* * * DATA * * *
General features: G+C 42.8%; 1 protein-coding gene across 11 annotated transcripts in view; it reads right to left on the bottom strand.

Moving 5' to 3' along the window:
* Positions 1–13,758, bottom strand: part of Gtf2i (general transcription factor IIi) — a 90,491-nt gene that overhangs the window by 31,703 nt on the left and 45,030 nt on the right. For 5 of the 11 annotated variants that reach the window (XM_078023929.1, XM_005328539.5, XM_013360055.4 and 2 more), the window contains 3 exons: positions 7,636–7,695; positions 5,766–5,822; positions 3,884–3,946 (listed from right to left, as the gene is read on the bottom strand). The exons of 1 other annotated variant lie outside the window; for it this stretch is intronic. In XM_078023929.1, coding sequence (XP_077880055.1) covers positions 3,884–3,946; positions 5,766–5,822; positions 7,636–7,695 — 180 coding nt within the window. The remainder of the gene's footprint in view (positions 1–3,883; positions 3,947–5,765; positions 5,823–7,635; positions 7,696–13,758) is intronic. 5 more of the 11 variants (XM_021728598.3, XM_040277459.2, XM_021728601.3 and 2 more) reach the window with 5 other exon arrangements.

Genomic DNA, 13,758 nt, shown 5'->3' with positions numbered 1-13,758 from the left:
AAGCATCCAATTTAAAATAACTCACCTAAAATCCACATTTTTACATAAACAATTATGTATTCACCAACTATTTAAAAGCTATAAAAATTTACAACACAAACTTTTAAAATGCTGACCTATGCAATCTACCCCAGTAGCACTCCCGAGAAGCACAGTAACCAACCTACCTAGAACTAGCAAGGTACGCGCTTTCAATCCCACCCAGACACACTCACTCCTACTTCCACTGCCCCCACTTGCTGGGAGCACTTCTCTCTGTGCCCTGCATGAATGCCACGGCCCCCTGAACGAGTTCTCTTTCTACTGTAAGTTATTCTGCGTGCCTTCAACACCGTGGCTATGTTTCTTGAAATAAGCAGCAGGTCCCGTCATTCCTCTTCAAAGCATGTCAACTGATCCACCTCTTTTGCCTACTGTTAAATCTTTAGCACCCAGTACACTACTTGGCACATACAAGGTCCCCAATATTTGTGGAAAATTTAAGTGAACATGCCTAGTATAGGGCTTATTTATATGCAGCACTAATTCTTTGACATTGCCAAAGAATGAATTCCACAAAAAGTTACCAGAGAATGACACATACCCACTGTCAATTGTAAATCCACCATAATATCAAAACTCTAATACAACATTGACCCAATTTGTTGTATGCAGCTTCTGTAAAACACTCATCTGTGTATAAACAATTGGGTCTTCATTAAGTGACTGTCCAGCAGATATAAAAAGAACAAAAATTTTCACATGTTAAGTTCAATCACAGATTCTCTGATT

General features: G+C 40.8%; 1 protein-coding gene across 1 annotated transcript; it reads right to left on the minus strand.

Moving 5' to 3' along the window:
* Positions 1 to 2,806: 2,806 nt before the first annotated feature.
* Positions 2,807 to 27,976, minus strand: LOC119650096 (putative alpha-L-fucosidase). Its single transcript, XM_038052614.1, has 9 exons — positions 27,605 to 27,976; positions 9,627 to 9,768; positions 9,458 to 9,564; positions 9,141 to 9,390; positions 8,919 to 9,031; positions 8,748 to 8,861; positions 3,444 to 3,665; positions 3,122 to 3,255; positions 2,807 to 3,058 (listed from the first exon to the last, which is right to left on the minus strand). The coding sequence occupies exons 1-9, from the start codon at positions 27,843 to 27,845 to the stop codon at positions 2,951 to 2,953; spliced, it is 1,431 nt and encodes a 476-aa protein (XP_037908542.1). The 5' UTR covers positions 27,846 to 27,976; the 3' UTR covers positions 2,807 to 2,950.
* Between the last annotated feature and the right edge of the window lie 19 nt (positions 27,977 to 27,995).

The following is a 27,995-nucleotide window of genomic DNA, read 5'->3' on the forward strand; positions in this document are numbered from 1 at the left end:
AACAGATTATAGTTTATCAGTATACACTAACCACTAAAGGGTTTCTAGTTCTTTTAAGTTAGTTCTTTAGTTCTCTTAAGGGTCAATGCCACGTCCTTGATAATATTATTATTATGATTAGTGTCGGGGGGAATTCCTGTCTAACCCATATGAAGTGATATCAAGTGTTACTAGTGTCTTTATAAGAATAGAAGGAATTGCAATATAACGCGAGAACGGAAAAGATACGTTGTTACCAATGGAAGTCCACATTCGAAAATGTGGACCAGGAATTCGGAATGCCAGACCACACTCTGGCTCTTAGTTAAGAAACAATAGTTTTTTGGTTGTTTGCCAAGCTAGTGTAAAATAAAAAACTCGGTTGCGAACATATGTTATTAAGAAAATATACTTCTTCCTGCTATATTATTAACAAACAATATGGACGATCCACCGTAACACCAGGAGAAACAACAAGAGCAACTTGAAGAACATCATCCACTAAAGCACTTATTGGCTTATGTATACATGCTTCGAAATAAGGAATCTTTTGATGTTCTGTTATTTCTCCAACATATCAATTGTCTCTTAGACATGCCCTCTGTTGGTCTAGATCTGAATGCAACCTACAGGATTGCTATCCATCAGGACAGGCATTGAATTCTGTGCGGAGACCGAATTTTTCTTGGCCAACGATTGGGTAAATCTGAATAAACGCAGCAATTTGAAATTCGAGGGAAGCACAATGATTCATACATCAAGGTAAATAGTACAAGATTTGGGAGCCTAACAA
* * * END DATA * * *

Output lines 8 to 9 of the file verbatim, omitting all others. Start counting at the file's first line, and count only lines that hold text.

* Positions 1 to 2,806: 2,806 nt before the first annotated feature.
* Positions 2,807 to 27,976, minus strand: LOC119650096 (putative alpha-L-fucosidase). Its single transcript, XM_038052614.1, has 9 exons — positions 27,605 to 27,976; positions 9,627 to 9,768; positions 9,458 to 9,564; positions 9,141 to 9,390; positions 8,919 to 9,031; positions 8,748 to 8,861; positions 3,444 to 3,665; positions 3,122 to 3,255; positions 2,807 to 3,058 (listed from the first exon to the last, which is right to left on the minus strand). The coding sequence occupies exons 1-9, from the start codon at positions 27,843 to 27,845 to the stop codon at positions 2,951 to 2,953; spliced, it is 1,431 nt and encodes a 476-aa protein (XP_037908542.1). The 5' UTR covers positions 27,846 to 27,976; the 3' UTR covers positions 2,807 to 2,950.